Plants Deer Don’t Love, Though I Do

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Deer Proofing The Garden (Or Not)

It always surprises me to hear people complain about the stress of living through renovations of either home or garden. I just love the entire process, and though the inevitable interruptions and delays can indeed be annoying, the juiciness of bringing something fresh and new into being outweighs any annoyance. My garden making has continued with the usual fits and starts, and last week, we built a handsome berm that now embraces the center of my circular driveway. We studded the berm with large mossy rocks re-purposed from where they had been awkwardly plunked into the wrong places, then covered it with topsoil and stockpiled compost.

Today, I placed the major plants and my skillful and patient crew wrestled them into the ground. We divided grasses and many large clumps of perennials, and split up a bunch of privet honeysuckle (Lonicera pileata) I’d been growing on for just such an occasion. This tough if unprepossessing shrub has some terrific strengths; it’s glossy, tidy looking, and drought resistant, spreads into dense thickets, and insects and pests ignore it. That includes deer, and by using it to edge the new berm, I’m hoping to keep deer out of the new plantings.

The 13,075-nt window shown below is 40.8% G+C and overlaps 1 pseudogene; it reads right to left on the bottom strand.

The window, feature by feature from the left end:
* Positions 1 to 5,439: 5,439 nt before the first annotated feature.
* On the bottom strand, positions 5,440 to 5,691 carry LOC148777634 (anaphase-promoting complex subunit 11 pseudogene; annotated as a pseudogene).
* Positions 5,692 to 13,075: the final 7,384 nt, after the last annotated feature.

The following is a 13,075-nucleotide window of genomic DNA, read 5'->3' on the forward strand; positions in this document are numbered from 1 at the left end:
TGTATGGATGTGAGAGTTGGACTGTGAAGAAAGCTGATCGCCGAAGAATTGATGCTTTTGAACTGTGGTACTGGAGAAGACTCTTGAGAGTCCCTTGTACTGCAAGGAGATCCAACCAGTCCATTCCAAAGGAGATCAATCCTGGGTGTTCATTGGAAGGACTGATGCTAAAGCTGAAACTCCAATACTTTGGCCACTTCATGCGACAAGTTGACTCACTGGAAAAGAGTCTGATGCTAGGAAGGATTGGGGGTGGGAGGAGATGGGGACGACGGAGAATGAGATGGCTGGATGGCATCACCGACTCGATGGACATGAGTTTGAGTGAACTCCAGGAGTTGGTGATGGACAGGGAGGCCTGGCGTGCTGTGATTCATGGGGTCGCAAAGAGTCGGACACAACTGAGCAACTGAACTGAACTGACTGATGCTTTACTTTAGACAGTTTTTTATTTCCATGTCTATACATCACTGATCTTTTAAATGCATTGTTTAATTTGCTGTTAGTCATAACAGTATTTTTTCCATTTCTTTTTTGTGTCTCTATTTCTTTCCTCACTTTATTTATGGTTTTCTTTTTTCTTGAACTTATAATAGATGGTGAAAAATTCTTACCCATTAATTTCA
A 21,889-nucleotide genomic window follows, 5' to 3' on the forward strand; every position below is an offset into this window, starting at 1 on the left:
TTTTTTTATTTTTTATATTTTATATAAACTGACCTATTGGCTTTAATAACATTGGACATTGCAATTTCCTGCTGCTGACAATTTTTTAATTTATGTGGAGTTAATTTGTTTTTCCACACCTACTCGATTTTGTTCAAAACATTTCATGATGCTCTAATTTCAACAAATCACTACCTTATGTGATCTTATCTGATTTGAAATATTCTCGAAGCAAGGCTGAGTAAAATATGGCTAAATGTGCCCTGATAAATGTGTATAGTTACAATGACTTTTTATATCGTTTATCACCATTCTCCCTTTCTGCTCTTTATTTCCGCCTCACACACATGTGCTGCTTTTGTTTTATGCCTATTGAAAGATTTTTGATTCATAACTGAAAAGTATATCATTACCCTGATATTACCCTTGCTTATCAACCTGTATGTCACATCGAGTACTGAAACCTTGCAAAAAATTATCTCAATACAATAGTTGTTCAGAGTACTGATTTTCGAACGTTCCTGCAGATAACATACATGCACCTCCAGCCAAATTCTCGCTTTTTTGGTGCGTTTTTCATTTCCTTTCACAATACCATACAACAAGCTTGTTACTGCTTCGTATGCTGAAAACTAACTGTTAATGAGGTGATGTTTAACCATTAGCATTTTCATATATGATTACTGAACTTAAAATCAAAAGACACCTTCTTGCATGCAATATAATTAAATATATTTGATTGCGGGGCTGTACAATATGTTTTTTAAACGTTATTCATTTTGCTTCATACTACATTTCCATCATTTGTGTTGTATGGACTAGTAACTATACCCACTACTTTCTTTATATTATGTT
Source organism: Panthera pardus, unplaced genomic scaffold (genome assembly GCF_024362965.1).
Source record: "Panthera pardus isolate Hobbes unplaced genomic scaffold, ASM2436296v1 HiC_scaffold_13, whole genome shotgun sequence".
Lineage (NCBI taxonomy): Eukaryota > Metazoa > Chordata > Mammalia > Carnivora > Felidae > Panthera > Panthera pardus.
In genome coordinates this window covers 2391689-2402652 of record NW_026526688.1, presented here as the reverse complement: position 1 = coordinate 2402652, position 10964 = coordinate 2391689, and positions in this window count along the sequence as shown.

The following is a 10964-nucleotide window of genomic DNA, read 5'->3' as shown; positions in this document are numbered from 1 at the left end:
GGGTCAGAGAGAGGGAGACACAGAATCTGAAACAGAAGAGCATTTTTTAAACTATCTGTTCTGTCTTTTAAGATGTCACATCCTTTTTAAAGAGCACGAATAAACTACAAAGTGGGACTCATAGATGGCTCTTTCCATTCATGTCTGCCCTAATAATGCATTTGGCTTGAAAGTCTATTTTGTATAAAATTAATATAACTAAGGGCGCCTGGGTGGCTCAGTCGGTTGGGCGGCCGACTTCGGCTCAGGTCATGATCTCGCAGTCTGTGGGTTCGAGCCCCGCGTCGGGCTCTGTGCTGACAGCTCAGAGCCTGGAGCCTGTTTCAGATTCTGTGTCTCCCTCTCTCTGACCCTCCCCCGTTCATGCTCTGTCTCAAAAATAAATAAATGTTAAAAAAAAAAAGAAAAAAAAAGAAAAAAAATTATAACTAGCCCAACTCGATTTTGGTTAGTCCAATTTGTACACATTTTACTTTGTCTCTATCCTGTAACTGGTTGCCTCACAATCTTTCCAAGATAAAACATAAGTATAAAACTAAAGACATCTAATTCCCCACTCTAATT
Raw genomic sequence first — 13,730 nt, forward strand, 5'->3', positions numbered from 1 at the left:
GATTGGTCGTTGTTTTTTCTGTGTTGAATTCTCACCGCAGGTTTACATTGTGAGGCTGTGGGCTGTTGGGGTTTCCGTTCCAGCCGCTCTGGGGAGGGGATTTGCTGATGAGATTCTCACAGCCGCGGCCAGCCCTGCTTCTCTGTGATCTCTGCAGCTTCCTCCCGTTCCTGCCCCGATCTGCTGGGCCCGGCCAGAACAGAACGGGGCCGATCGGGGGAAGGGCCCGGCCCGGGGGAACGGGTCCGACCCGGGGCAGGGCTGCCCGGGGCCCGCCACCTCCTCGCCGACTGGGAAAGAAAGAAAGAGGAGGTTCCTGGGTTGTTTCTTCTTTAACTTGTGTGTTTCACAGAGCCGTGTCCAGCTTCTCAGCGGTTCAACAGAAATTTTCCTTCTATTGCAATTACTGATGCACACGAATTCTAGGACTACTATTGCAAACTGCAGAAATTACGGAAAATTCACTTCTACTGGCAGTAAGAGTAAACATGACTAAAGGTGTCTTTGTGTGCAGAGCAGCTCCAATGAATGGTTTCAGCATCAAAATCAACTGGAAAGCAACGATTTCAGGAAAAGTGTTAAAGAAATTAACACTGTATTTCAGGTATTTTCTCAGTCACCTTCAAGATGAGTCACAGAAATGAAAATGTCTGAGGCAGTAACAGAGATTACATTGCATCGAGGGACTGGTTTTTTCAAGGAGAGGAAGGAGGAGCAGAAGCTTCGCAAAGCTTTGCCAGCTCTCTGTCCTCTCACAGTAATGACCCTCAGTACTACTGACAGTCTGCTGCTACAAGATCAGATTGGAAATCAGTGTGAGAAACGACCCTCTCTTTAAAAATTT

Deer Resistant, Never Deer Proof

We have a resident herd of deer that happily nosh on new growth ivy next door, so I’ve had to be very thoughtful about what I plant. So far, they have shown no interest at all in lilacs, so I tucked in a compact Miss Kim (6 x 8 feet) and a cutleaf form (Syringa x persica Laciniata) that makes a shrubby mound some 6-8 feet high and wide over time. That will make up for the rather sorry old lilac I had to remove when tree rats made it their jumping off place.

Barberries are also generally ignored by deer, and I love both their fragrant flowers and the plump little edible berries that follow. I especially appreciate evergreen barberries, which combine thorny stems and prickly leaves, making them daunting plants for all sorts of pests. Most evergreen barberries have rich green foliage and showy flowers in bright yellow, orange or red, followed by edible berries. William Penn (4 x 6 feet) has leathery olive green foliage that takes on bronze winter tints, with sweet scented yellow flowers in spring. Darwin barberry ranges from 4-10 feet in height and width, and can take a surprising amount of shade in stride. The dusky foliage sets off clusters of light orange blossoms and bright blue berries in high summer.